Our collection of picture books featuring Black and Indigenous people and People of Color (BIPOC) is available to the public. *Inclusion of a title in the collection DOES NOT EQUAL a recommendation.* Click here for more on book evaluation.
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"Little Snow loves the new big, soft bed Mommy made him for the long, cold winter nights. But Mommy says this bed is for sleeping, not jumping! What happens when he can’t resist jump, jump, jumping on his new fluffy, bouncy bed?" --publisher
"It is Hong's favorite time of the year. His whole family celebrates. It is the Chinese New Year. In this beautifully illustrated book, children aged 2 to 6 will follow Hong as he and his family prepare for and celebrate the Chinese New Year Festival. They will also enjoy reading the story behind the most important celebration in Chinese culture. More interesting facts and questions for discussion are included at the back of the book. Written in English and Chinese, Chinese New Year Wishes is perfect as an early reader or to read aloud." -- back cover
"A girl retells the story of the legendary female warrior she admires, who long ago fought bravely to protect her people. Hua Mulan learned from her father to ride horses and fight with a spear. When her people were under attack, the army needed more men. To spare her ailing father, Mulan disguised herself as a man and rode off to war. Mulan’s bravery and skills won her wide acclaim, but her true identity was never revealed. When the war ended, Mulan returned home to find her family safe and happy." -- publisher
"Reimagines the cycles of the moon as a mother bakes a Big Moon Cake and, despite Mama's request to wait, Little Star begins nibbling at it every night."--Publisher's description
A coven of witches stirs up a spell using a quiver of cobras, a lounge of lizards, a mess of iguanas, and other animal ingredients. From publisher: "One of the things we wanted to do with A Tangle of Brungles was to portray witches in the manner they are represented in Indian folklore – the ‘dayan’ (or daayan) has feet that face the other way, for example. We also consciously avoided showing them sporting tall pointy hats or broomsticks. The head witch wears a forehead ornament that is commonly worn in India during special occasions. There are other subtle things – for example, cooking in a large pot out in the open is a practice often followed during Indian festivals that are of a celebratory nature, e.g. Pongal, the harvest festival. As for Brungle, we wanted to portray him as a handsome, dapper character whose casually slung scarf and dark sunglasses are reminiscent of Indian movie stars in posters."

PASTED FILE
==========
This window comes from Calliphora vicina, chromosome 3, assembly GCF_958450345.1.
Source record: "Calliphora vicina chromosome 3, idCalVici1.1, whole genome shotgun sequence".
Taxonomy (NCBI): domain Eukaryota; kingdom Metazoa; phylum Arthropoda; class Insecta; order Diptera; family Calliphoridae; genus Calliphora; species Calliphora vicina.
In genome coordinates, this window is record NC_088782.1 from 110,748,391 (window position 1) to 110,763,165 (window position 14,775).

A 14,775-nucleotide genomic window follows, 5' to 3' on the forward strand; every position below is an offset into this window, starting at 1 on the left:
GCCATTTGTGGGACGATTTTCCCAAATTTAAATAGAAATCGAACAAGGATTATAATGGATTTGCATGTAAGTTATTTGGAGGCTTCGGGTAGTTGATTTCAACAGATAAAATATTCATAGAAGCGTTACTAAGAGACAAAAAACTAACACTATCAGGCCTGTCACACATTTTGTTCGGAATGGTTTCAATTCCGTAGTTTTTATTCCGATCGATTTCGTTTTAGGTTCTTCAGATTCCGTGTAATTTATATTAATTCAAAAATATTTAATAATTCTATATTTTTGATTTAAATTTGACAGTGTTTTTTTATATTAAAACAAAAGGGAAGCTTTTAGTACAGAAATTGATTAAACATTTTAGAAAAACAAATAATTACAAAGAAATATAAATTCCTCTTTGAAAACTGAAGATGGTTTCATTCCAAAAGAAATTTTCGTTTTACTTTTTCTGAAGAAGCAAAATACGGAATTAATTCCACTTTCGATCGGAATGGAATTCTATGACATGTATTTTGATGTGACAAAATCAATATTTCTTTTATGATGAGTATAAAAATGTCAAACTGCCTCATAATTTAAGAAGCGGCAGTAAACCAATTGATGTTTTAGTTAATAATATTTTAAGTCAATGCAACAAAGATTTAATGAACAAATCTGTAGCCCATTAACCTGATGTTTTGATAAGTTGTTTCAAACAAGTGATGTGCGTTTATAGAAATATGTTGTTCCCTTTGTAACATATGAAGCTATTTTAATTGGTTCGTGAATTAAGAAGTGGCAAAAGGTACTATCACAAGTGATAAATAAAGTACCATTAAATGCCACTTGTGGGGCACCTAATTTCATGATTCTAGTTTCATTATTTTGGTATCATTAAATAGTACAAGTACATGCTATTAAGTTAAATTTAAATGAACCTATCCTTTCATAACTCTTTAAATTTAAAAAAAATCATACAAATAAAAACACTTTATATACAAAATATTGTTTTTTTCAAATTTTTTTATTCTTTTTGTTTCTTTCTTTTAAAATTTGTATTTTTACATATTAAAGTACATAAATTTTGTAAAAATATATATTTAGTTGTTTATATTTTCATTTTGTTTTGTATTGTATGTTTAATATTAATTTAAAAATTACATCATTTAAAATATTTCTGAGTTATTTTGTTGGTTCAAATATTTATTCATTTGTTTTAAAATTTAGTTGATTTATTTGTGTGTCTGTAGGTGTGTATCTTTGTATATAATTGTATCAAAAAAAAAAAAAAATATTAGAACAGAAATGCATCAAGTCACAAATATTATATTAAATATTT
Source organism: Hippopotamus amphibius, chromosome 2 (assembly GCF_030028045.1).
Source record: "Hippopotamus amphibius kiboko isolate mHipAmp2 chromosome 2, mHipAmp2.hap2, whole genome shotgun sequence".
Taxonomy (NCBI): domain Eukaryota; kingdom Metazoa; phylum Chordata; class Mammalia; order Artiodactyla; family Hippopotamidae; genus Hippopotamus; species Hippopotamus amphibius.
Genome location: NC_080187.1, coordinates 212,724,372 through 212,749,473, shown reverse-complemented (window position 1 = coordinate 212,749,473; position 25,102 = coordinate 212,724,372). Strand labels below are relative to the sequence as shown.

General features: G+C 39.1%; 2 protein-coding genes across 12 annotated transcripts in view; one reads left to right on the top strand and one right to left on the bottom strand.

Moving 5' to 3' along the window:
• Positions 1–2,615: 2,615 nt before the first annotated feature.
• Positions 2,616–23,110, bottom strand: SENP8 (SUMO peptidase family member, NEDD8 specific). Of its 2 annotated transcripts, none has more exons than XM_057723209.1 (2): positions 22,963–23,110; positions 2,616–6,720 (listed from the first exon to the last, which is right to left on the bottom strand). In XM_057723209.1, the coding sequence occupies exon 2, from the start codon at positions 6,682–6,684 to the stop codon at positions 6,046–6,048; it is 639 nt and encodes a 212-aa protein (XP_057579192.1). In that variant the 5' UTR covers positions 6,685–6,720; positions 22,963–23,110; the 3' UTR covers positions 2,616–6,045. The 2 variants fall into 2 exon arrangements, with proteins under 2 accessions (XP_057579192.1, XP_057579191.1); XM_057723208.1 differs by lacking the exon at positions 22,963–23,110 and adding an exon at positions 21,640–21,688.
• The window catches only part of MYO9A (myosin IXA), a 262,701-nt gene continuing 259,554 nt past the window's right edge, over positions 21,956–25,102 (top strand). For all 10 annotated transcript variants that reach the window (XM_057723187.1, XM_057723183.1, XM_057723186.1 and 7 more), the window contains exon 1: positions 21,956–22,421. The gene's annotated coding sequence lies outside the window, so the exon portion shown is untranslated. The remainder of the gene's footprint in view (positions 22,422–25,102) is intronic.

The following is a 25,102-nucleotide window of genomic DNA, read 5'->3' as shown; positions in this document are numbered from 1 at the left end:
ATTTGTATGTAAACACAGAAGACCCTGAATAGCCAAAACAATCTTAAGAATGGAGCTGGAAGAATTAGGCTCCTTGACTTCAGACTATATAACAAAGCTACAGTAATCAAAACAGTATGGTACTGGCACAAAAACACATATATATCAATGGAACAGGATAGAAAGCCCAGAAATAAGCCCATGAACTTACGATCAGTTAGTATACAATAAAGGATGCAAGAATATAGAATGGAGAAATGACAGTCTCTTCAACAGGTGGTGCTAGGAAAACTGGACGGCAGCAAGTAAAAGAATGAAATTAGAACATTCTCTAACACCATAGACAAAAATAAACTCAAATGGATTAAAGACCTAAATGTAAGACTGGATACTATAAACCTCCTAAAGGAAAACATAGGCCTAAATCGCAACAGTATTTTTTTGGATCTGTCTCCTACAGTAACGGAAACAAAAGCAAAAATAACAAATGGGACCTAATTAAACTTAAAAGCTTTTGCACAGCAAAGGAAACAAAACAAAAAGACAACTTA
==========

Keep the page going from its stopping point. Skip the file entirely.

"It is the eve of Chinese New Year! Lanterns are hung in the shopping malls and Yao is preparing to wake the ancient sky dragon, Shen Long, from his year-long sleep. Soon Yao will be propelled on a magical journey to battle the bad luck of the previous year and usher in the good. Will he succeed? Will his grandfather watch over him and protect him from harm?"--Back cover
When Little Mo picks up a small bamboo stick from the bamboo forest, she has no idea that it will eventually lead to one of China's most significant inventions. In this children's story the stick comes to life to help in the kitchen. The little bamboo stick helps Mom pick out vegetables from a bowl of hot soup, helps Little Mo to eat the remaining rice in her bowl, and helps Dad to stir eggs. The stick soon learns it has limitations, unable to easily pick up noodles from a bowl. Little Mo quickly solves this problem by finding another bamboo stick to join the team. As a duo, the stocks can cut buns in half and pick up pork dumplings without any difficulty. Her dad then gives them the name "chopsticks" and improves upon their design.
Set in the Philippines, this picture book is about a very magical dugong who thinks she's a mermaid.
"Inspired by Asian folklore, this is the magical tale of a young girl who befriends the giant rabbit who lives in the Moon and goes with it on a soothing, dreamlike adventure." --Page 4 of cover
"Mela ends up in trouble when her little boat is swept into the dense jungle. She offers each animal she meets a prize for helping her find her way home, but the animals take their rewards without helping--then an elephant shows Mela that kindness is its own reward. Includes facts about Thailand."--|cProvided by publisher